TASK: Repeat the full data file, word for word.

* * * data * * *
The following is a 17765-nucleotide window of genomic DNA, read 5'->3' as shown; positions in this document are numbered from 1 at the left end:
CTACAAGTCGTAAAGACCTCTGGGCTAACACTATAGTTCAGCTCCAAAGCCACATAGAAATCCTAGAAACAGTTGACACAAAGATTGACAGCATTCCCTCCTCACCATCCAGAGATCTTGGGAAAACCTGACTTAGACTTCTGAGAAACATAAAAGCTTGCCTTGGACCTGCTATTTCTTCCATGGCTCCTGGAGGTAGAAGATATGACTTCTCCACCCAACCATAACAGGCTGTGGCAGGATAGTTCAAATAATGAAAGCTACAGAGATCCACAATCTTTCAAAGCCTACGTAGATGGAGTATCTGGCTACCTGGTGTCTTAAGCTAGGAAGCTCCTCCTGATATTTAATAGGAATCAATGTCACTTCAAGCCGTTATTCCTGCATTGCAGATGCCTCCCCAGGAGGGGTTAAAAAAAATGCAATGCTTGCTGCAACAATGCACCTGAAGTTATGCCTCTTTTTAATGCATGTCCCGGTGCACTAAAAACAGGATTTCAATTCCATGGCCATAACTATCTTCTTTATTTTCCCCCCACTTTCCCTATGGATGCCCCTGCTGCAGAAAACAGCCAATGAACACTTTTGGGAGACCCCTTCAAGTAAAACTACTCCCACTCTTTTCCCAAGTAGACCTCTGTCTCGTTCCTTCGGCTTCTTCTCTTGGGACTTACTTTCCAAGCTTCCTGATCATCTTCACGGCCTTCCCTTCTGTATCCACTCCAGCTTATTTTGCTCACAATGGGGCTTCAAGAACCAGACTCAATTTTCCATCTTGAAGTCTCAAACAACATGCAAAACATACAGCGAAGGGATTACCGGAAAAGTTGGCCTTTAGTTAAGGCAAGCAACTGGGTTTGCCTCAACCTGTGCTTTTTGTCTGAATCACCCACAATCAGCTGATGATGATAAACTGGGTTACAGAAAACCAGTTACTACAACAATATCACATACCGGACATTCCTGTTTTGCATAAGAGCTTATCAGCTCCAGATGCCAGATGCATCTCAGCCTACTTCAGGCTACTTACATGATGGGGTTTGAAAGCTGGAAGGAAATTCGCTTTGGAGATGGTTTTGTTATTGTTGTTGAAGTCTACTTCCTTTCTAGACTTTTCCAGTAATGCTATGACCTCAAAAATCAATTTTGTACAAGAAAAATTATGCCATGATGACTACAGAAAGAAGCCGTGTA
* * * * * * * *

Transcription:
The following is a 17765-nucleotide window of genomic DNA, read 5'->3' as shown; positions in this document are numbered from 1 at the left end:
CTACAAGTCGTAAAGACCTCTGGGCTAACACTATAGTTCAGCTCCAAAGCCACATAGAAATCCTAGAAACAGTTGACACAAAGATTGACAGCATTCCCTCCTCACCATCCAGAGATCTTGGGAAAACCTGACTTAGACTTCTGAGAAACATAAAAGCTTGCCTTGGACCTGCTATTTCTTCCATGGCTCCTGGAGGTAGAAGATATGACTTCTCCACCCAACCATAACAGGCTGTGGCAGGATAGTTCAAATAATGAAAGCTACAGAGATCCACAATCTTTCAAAGCCTACGTAGATGGAGTATCTGGCTACCTGGTGTCTTAAGCTAGGAAGCTCCTCCTGATATTTAATAGGAATCAATGTCACTTCAAGCCGTTATTCCTGCATTGCAGATGCCTCCCCAGGAGGGGTTAAAAAAAATGCAATGCTTGCTGCAACAATGCACCTGAAGTTATGCCTCTTTTTAATGCATGTCCCGGTGCACTAAAAACAGGATTTCAATTCCATGGCCATAACTATCTTCTTTATTTTCCCCCCACTTTCCCTATGGATGCCCCTGCTGCAGAAAACAGCCAATGAACACTTTTGGGAGACCCCTTCAAGTAAAACTACTCCCACTCTTTTCCCAAGTAGACCTCTGTCTCGTTCCTTCGGCTTCTTCTCTTGGGACTTACTTTCCAAGCTTCCTGATCATCTTCACGGCCTTCCCTTCTGTATCCACTCCAGCTTATTTTGCTCACAATGGGGCTTCAAGAACCAGACTCAATTTTCCATCTTGAAGTCTCAAACAACATGCAAAACATACAGCGAAGGGATTACCGGAAAAGTTGGCCTTTAGTTAAGGCAAGCAACTGGGTTTGCCTCAACCTGTGCTTTTTGTCTGAATCACCCACAATCAGCTGATGATGATAAACTGGGTTACAGAAAACCAGTTACTACAACAATATCACATACCGGACATTCCTGTTTTGCATAAGAGCTTATCAGCTCCAGATGCCAGATGCATCTCAGCCTACTTCAGGCTACTTACATGATGGGGTTTGAAAGCTGGAAGGAAATTCGCTTTGGAGATGGTTTTGTTATTGTTGTTGAAGTCTACTTCCTTTCTAGACTTTTCCAGTAATGCTATGACCTCAAAAATCAATTTTGTACAAGAAAAATTATGCCATGATGACTACAGAAAGAAGCCGTGTA